Initial Feeding method
All stable preemies should be nestled by their mother's breasts. The immature suckling rapidly matures into proper suckling and improves milk secretion from the nursing mothers.
In preemies <28 weeks, with deficiency in sucking efforts and gut functions, intravenous fluids are preferred. As the maturity develops (28-31 weeks), the preemies are fed via orogastric tube as the infants have interrupted suck-swallow-breathe coordination. As the coordination between breathing and swallowing becomes better, by 32-34 weeks, the preemies can be fed by spoon or cup. Ultimately, the Preemies >34 weeks, are graduated to be breastfed at the mother's breast.1,3
Choice of Feed
Expressed breast milk:
Breast milk is the ideal nutritional choice for all preemies. It can be delivered while breast feeding or can be expressed to be fed by spoon or cup.
Breast milk is safe, always at the right temperature, and offers a guaranteed reliable source of affordable and nutritious food for the babies. Expressed breast milk can be stored for about 6 hours at ambient room temperature and for 24 hours in refrigerator.
It provides almost all the recommended dietary proteins, sugars, and fats needed for the health of the baby. It also contains many products that improve the infant's immune system, including antibodies, immune factors, enzymes, and white blood cells. This affords potent protection against diverse diseases and infections. Consumption of breast milk by the baby fosters necessary commensal growth in the intestines and substantially decreases the chances of illnesses like diarrhea, pneumonia, or necrotizing enterocolitis, etc.
Breast milk feeding thus, offers multiples healthy advantages, and reciprocated improvement in the growth and development of preemies.1,3,4
Donor Human milk:
Nowadays, certain centers have the option of milk banking facilities. Donor human milk can be fed to preemies in circumstances where the mother's milk is not available.1,3
Preemies can be fed by formula feeds containing the right amount of nutrition for them. Either the infants can be supplemented with individual nutrients, e.g., calcium, phosphorus, vitamins, etc.; or by fortification of expressed breast milk with human milk fortifiers (HMF) or with a commercially available preemies formula. Nevertheless, these preemies should be started on exclusive breastfeed once mother's condition stabilizes and breast milk becomes available.1,3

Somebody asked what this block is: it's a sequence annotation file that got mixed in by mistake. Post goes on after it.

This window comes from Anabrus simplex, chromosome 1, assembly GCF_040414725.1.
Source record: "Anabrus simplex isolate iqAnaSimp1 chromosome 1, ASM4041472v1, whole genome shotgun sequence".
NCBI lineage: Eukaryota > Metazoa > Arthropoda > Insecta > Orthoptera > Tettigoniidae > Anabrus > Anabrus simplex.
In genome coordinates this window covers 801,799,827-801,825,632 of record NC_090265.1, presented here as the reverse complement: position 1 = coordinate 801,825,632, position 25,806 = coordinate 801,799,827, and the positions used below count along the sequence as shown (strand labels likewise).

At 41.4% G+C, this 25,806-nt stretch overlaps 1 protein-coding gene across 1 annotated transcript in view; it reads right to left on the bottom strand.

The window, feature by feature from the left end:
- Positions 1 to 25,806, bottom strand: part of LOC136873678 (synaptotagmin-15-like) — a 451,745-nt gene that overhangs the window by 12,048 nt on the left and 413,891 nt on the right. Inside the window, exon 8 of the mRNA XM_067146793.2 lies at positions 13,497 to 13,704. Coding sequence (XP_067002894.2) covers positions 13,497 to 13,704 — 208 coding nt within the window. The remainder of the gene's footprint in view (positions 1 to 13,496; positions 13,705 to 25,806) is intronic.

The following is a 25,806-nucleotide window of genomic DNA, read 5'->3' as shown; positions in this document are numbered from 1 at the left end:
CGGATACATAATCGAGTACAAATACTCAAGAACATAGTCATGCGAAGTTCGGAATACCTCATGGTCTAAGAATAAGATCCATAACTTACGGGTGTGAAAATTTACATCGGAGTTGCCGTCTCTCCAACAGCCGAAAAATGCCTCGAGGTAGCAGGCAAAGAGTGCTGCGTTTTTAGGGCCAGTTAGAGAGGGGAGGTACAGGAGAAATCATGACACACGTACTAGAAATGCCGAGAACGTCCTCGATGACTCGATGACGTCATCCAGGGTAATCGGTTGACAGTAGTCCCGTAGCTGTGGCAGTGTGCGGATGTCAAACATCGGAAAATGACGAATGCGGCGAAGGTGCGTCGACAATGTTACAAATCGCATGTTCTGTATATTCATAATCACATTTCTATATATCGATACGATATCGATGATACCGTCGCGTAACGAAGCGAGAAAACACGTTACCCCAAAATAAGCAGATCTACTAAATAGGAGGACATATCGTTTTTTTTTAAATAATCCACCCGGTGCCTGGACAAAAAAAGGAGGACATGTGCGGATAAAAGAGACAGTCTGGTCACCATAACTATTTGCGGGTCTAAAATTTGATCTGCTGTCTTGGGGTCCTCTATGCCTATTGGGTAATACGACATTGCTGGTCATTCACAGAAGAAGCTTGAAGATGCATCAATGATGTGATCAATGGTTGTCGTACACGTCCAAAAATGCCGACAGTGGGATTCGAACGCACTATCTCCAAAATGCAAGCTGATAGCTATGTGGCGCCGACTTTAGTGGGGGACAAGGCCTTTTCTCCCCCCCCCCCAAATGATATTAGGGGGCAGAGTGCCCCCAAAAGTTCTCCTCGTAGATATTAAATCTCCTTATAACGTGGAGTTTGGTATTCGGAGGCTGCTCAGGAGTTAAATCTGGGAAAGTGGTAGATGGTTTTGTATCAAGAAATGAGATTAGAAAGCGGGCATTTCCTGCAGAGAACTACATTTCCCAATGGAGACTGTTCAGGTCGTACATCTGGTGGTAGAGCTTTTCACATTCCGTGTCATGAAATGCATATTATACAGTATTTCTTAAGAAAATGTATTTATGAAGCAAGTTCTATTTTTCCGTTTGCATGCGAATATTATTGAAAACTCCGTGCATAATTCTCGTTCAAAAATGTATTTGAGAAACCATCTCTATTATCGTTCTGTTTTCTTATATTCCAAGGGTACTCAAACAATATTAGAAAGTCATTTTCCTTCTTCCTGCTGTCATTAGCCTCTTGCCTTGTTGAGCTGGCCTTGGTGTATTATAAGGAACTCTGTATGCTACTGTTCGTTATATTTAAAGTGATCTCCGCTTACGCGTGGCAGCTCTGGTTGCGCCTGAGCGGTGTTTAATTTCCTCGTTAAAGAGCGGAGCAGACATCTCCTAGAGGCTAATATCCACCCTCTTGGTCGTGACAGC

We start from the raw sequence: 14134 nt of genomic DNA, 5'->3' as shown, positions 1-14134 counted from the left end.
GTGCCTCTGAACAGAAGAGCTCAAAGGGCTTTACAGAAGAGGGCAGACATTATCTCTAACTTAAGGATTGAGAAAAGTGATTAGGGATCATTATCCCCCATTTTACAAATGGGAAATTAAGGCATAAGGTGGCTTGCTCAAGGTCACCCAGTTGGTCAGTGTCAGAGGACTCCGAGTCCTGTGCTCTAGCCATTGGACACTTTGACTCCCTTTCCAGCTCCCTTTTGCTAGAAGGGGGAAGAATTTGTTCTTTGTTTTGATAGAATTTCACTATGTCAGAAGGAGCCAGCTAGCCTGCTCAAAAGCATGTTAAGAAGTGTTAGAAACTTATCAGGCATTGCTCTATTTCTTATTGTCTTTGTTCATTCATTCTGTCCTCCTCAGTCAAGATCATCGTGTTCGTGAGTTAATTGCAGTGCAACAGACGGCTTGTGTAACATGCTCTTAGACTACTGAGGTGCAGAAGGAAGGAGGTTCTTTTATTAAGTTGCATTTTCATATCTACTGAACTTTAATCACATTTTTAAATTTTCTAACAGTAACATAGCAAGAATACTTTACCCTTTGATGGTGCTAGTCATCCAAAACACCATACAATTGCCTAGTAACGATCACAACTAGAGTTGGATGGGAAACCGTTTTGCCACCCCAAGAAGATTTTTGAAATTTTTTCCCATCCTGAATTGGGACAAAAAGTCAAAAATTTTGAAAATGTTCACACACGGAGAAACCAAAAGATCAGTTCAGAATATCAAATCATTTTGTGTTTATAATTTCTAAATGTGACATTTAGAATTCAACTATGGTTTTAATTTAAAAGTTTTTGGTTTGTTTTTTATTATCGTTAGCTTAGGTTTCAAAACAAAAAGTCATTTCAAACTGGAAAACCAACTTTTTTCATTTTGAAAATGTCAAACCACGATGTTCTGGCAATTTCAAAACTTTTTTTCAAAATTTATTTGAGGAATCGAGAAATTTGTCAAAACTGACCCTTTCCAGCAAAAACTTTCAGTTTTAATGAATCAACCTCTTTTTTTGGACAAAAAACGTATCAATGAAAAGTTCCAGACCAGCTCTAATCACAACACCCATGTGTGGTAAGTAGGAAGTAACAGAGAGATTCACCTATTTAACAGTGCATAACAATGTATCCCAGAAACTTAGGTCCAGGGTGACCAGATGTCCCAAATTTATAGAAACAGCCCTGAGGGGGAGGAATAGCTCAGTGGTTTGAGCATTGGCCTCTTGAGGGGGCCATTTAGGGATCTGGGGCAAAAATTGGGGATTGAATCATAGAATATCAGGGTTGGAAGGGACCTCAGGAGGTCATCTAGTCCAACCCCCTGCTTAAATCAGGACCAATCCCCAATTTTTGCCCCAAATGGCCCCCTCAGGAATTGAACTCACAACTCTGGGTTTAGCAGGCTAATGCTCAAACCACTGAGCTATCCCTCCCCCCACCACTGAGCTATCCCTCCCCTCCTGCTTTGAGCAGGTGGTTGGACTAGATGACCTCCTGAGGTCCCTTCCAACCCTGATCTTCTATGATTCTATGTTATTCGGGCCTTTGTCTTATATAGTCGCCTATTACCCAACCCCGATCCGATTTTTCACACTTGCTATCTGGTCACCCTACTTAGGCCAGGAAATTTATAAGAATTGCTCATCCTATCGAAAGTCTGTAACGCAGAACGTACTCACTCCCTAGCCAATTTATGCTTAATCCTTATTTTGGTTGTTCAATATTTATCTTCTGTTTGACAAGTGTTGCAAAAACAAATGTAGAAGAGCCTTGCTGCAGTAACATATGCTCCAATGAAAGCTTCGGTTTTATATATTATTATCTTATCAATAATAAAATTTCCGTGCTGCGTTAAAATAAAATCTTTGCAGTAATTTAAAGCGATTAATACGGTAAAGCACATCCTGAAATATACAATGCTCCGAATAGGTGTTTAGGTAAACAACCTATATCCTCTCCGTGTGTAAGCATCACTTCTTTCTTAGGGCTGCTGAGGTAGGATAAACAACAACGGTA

How much is enough
The daily fluid requirement depends on the estimated insensible water loss, other losses, and urine output. Due to deficient skin integrity and the associated high insensible water loss, preemies need more fluids for proper replenishment.
Intravenous fluids are generally started at 80 mL and 60 mL/kg/day for infant’s birth weights of <1500g and 1500-2500g respectively. The usual daily increment would be around 15-20 mL/kg/day so that the infants receive about 150 mL/kg/day by the first week.
The gavage (orogastric) feed volume would be estimated after estimating the fluid requirement of the Preemies. Usually, around 10-15 mL/kg/day is recommended in a 3-6 hourly feeding schedule. As the baby becomes clinically stable, the feeds can be advanced at the rate of 20-30 mL/kg/day. However, the infant should be constantly monitored for any feed intolerance including gastric residuals or clinical signs of necrotizing enterocolitis.5,6,7
Way to go...
To reach the goals of weight gain for preemies, adequate nutrition is needed. Minimal oral feeding should commence right from day one, if possible, and feeding advancement should be conducted based on the clinical course of each preemies. During, hospitalization, oral feeding with Preemies formula and breast milk are the best practices to improve growth. After discharge, this should be individualized as per the nutritional requirements of the infant and modified continuously to achieve the target growth parameters.
- WHO. Edmund K and Bahl R.(2006). Optimal feeding of low-birth-weight infants: Technical Review. [As accessed on 18.10.17]
- Dodrill P. (Dec 2011). Feeding Difficulties in Preterm Infants. ICAN: Infant, Child, & Adolescent Nutrition, 3(6), pp. 324-331.
- Sankar M.J., Agarwal R., Mishra S., Deorari A.K. and Paul V.K. (May 2008). Symposium on AIIMS Protocols in Neonatology - V: Feeding of Low Birth Weight Infants. Indian Journal of Pediatrics, 75, pp. 459-469.
- Aggarwal R., Deorari A. and Paul V.K. AIIMS Protocols in Neonatology: Fluid and electrolyte management in term and preterm neonates. Available from: http://www.newbornwhocc.org/pdf/fluid_electrolytes_bablance.pdf. [As assessed on 18.10.17]
- Steward D.K. (2012). Growth outcomes of Preterm Infants in the Neonatal Intensive Care Unit. Newborn & Infant Nursing Reviews, 12(4), pp.214-220.
- American Academy of Pediatrics. Eidelman A.I. and Schanler R.J. (Mar 2012). Policy Statement: Breastfeeding and the Use of Human Milk. Pediatrics. 129(3), pp.e827-e841.
- AIIMS-NICU Protocols (2007). Minimal Enteral Nutrition. Available from: http://www.newbornwhocc.org/pdf/minimal_ernteral_nutrition.pdf. [As assessed on 18.10.17]